...a thumb instead of a pinky? Maybe that's the solution, hmm.

azule wrote:Just try it yourself. If you touch your thumb to each fingertip, one at a time, you'll see that it's super easy on index and middle, while ring is sort of on the edge. The tension builds up rather quickly when the pinky tries.
Unless I'm misunderstanding you, you're quite exceptional. Look at the sixth gesture here (ASL sign for 6), is that what you're talking about? Holding the other fingers perfectly straight is a little awkward for me, but getting the thumb and piny tips to touch is effortless.
Thank you for saying "exceptional" instead of something less nice (which is how I'd probably describe myself). I don't understand how putting your index to thumb takes more effort than pinky to thumb. This is not what I meant, but the demonstration of the concept is better. I meant nothing about keeping the other fingers straight, but the tension from putting pink to thumb is folds above the other fingers, still, for me. I can't easily keep the other fingers straight when doing pinky, unless I exert much tension to separate ring.

p1t1o wrote:Apparently Octopuses are one of the most dextrous creatures in the animal kingdom, capable of fine dexterity and raw power, I vote for actual arm-tenticles, failing that, one big flexible finger

(Bang a prehensile tail and a pair of wings on your back and you've got the perfect being. Maybe horns?)
They are, but only in the water, right? If we're talking mermaids, I think you've made a case for the fingers to be tentacles. Being in the air, maybe you'll have to make a case for wing fingers. I agree, though, we need wings and a tail...horns.

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### Re: Fingers on Humans

azule wrote:
PM 2Ring wrote:Frank Zappa - Stinkfoot
I'll have to check that out some other time (quotas). Is it related to Stinkfist?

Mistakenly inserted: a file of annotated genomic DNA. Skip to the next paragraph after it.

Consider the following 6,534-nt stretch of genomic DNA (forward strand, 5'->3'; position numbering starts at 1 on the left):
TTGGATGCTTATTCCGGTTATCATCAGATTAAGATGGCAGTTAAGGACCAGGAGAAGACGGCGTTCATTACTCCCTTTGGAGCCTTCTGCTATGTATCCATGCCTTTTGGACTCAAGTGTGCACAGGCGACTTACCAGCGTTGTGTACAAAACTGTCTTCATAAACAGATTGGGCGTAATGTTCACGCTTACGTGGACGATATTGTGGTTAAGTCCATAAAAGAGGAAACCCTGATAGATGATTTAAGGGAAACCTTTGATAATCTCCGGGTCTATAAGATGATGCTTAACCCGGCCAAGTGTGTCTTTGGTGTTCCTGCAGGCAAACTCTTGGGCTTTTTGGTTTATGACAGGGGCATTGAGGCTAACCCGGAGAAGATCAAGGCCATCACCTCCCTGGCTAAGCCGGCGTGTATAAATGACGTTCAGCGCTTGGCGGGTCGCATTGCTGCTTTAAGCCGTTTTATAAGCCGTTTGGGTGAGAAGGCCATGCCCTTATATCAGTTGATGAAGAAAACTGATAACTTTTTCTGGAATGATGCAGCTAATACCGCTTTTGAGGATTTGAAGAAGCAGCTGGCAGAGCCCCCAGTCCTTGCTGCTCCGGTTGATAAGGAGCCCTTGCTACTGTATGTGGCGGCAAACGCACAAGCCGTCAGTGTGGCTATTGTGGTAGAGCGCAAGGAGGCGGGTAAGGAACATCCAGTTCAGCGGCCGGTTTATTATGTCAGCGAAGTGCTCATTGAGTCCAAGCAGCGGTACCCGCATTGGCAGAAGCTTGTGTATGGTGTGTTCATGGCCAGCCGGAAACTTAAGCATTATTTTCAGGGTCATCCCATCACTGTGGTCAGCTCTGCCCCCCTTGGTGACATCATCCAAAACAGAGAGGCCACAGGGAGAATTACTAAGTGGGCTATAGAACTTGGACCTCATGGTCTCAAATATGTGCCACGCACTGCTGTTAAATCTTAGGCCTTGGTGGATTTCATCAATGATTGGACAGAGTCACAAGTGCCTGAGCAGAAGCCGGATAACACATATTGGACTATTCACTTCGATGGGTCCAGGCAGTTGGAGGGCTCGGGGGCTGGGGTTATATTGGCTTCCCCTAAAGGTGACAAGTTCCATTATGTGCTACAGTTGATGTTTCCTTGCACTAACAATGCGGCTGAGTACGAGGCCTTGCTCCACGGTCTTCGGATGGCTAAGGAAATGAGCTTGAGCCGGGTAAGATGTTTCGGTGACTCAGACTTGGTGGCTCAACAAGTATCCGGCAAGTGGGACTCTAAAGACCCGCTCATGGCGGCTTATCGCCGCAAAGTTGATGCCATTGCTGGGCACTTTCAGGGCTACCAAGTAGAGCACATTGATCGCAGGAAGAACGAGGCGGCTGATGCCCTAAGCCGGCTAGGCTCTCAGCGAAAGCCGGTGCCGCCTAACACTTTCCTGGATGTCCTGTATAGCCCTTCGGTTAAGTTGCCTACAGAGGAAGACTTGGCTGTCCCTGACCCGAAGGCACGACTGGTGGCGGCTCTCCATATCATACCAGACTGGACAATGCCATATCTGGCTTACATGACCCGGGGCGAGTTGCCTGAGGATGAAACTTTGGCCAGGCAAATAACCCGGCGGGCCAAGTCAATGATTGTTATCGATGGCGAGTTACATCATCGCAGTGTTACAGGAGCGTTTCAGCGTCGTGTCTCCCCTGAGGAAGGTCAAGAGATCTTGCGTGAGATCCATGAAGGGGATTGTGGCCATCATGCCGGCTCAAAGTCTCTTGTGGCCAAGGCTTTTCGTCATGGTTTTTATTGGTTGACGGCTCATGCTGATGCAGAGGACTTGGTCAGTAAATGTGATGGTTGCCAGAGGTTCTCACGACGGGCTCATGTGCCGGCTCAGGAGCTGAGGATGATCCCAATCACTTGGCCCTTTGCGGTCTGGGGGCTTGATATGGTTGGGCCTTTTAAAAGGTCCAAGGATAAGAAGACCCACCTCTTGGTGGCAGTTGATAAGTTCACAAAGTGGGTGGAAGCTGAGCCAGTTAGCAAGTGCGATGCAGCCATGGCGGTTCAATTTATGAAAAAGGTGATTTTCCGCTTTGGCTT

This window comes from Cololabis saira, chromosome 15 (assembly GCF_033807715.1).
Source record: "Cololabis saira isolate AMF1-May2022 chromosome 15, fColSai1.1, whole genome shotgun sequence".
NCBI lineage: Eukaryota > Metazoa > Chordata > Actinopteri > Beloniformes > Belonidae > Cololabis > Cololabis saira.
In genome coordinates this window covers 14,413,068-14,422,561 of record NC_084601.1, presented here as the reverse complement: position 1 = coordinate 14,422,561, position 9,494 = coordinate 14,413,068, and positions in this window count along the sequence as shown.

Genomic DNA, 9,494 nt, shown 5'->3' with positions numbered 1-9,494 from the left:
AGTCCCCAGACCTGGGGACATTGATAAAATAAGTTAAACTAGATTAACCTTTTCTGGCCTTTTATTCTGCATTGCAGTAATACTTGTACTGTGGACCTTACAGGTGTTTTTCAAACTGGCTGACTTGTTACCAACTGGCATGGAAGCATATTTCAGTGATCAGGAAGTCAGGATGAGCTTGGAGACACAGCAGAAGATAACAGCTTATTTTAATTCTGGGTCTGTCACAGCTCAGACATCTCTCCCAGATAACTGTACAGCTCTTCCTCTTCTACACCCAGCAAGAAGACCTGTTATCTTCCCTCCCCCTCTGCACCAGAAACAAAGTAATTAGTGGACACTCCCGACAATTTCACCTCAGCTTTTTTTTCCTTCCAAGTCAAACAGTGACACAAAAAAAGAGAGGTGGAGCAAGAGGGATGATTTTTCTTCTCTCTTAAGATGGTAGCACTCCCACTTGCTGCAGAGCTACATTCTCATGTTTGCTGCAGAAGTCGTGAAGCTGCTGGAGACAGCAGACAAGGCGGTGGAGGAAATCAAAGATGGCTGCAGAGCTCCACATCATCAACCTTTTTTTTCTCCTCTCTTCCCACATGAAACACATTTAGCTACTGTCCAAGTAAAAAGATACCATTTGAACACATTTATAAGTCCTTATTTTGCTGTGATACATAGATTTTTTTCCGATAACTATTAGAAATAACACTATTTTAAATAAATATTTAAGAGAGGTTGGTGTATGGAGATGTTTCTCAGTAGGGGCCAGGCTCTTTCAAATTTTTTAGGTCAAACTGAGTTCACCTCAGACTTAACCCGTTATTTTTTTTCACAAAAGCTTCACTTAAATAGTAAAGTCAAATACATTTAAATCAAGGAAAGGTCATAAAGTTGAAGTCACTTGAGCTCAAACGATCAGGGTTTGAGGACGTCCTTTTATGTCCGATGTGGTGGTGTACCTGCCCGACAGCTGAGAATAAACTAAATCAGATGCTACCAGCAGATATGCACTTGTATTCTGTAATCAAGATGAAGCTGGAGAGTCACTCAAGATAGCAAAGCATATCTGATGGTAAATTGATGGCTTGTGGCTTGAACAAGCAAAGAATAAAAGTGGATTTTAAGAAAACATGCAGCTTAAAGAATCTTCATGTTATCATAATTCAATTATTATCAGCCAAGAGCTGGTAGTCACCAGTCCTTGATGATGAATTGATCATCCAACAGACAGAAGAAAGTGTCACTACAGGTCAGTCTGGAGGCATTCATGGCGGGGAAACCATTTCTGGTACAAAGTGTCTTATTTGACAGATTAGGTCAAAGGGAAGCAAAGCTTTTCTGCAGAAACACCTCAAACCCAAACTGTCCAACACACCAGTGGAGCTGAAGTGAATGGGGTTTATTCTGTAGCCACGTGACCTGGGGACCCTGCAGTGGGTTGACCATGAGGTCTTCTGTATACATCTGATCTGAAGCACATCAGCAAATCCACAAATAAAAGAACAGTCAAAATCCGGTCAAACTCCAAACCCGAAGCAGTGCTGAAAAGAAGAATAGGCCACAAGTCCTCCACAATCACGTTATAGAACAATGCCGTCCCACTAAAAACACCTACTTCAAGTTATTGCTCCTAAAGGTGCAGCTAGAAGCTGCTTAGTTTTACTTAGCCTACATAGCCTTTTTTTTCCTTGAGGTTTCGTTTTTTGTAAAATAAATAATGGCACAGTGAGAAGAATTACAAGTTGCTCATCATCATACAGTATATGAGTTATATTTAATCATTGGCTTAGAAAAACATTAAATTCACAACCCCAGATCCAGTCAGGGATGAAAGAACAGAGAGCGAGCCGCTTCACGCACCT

They aren't related (AFAICT). Stinkfist is rather dark, Stinkfoot is a bit of light-hearted Zappa silliness. Stinkfoot predates Stinkfist by a couple of decades, so I guess there might be some influence on the name.

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### Re: Fingers on Humans

I can easily detect extra tension getting my thumb to touch my pinky, but it's nowhere near the limit. I max out abut two additional finger-widths over.

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### Re: Fingers on Humans

Wait... Am I understanding you guys correctly;

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### Re: Fingers on Humans

No, it's not difficult, it's just around the limit for the thumb for me. I can get it about one finger width past the line of the palm, but that does require unusual stretching.

Not atypical that individuals' hands have very different limits in terms of degrees of freedom. I'm sure you've compared with a friend at some point? It's not highly relevant to this discussion, because any such limits could be adjusted to whatever configuration you're inventing.
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### Re: Fingers on Humans

I think they're just saying that they notice it more.

Analogous to, it's more effort to lift your arm above your head when holding a hardcover book, but still (for most, healthy people) easy to do.
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### Re: Fingers on Humans

Izawwlgood wrote:Wait... Am I understanding you guys correctly;

Far from a struggle. It just gives notably more strain than touching my thumb to my index finger. Like the difference between holding a book at arms length and holding it normally.